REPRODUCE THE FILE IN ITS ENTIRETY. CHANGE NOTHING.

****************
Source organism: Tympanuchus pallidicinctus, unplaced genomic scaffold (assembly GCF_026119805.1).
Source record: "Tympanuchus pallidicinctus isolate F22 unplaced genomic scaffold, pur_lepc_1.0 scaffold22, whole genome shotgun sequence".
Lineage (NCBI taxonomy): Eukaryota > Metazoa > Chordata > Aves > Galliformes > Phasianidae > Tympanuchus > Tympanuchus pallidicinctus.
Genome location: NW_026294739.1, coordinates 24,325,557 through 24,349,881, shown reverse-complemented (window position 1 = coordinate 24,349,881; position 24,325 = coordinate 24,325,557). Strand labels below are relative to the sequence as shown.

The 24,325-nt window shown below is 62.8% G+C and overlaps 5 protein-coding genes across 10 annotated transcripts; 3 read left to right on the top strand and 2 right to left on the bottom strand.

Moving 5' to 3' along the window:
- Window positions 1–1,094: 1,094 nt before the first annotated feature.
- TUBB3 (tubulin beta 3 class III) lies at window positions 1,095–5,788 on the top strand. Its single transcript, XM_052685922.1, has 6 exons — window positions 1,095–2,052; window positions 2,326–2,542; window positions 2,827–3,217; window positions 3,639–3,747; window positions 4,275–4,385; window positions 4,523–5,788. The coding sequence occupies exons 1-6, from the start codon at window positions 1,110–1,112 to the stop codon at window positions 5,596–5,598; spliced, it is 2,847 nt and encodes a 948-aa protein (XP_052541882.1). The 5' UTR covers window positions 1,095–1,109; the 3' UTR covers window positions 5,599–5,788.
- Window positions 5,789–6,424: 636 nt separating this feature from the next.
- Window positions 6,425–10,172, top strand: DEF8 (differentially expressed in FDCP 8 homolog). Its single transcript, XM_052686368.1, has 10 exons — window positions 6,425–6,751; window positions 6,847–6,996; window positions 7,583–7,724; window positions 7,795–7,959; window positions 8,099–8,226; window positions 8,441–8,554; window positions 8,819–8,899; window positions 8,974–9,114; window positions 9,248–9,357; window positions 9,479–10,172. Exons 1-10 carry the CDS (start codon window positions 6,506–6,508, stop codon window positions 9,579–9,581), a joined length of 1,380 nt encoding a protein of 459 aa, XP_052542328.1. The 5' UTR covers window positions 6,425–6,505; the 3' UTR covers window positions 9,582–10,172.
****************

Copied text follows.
Source organism: Tympanuchus pallidicinctus, unplaced genomic scaffold (assembly GCF_026119805.1).
Source record: "Tympanuchus pallidicinctus isolate F22 unplaced genomic scaffold, pur_lepc_1.0 scaffold22, whole genome shotgun sequence".
Lineage (NCBI taxonomy): Eukaryota > Metazoa > Chordata > Aves > Galliformes > Phasianidae > Tympanuchus > Tympanuchus pallidicinctus.
Genome location: NW_026294739.1, coordinates 24,325,557 through 24,349,881, shown reverse-complemented (window position 1 = coordinate 24,349,881; position 24,325 = coordinate 24,325,557). Strand labels below are relative to the sequence as shown.

The 24,325-nt window shown below is 62.8% G+C and overlaps 5 protein-coding genes across 10 annotated transcripts; 3 read left to right on the top strand and 2 right to left on the bottom strand.

Moving 5' to 3' along the window:
- Window positions 1–1,094: 1,094 nt before the first annotated feature.
- TUBB3 (tubulin beta 3 class III) lies at window positions 1,095–5,788 on the top strand. Its single transcript, XM_052685922.1, has 6 exons — window positions 1,095–2,052; window positions 2,326–2,542; window positions 2,827–3,217; window positions 3,639–3,747; window positions 4,275–4,385; window positions 4,523–5,788. The coding sequence occupies exons 1-6, from the start codon at window positions 1,110–1,112 to the stop codon at window positions 5,596–5,598; spliced, it is 2,847 nt and encodes a 948-aa protein (XP_052541882.1). The 5' UTR covers window positions 1,095–1,109; the 3' UTR covers window positions 5,599–5,788.
- Window positions 5,789–6,424: 636 nt separating this feature from the next.
- Window positions 6,425–10,172, top strand: DEF8 (differentially expressed in FDCP 8 homolog). Its single transcript, XM_052686368.1, has 10 exons — window positions 6,425–6,751; window positions 6,847–6,996; window positions 7,583–7,724; window positions 7,795–7,959; window positions 8,099–8,226; window positions 8,441–8,554; window positions 8,819–8,899; window positions 8,974–9,114; window positions 9,248–9,357; window positions 9,479–10,172. Exons 1-10 carry the CDS (start codon window positions 6,506–6,508, stop codon window positions 9,579–9,581), a joined length of 1,380 nt encoding a protein of 459 aa, XP_052542328.1. The 5' UTR covers window positions 6,425–6,505; the 3' UTR covers window positions 9,582–10,172.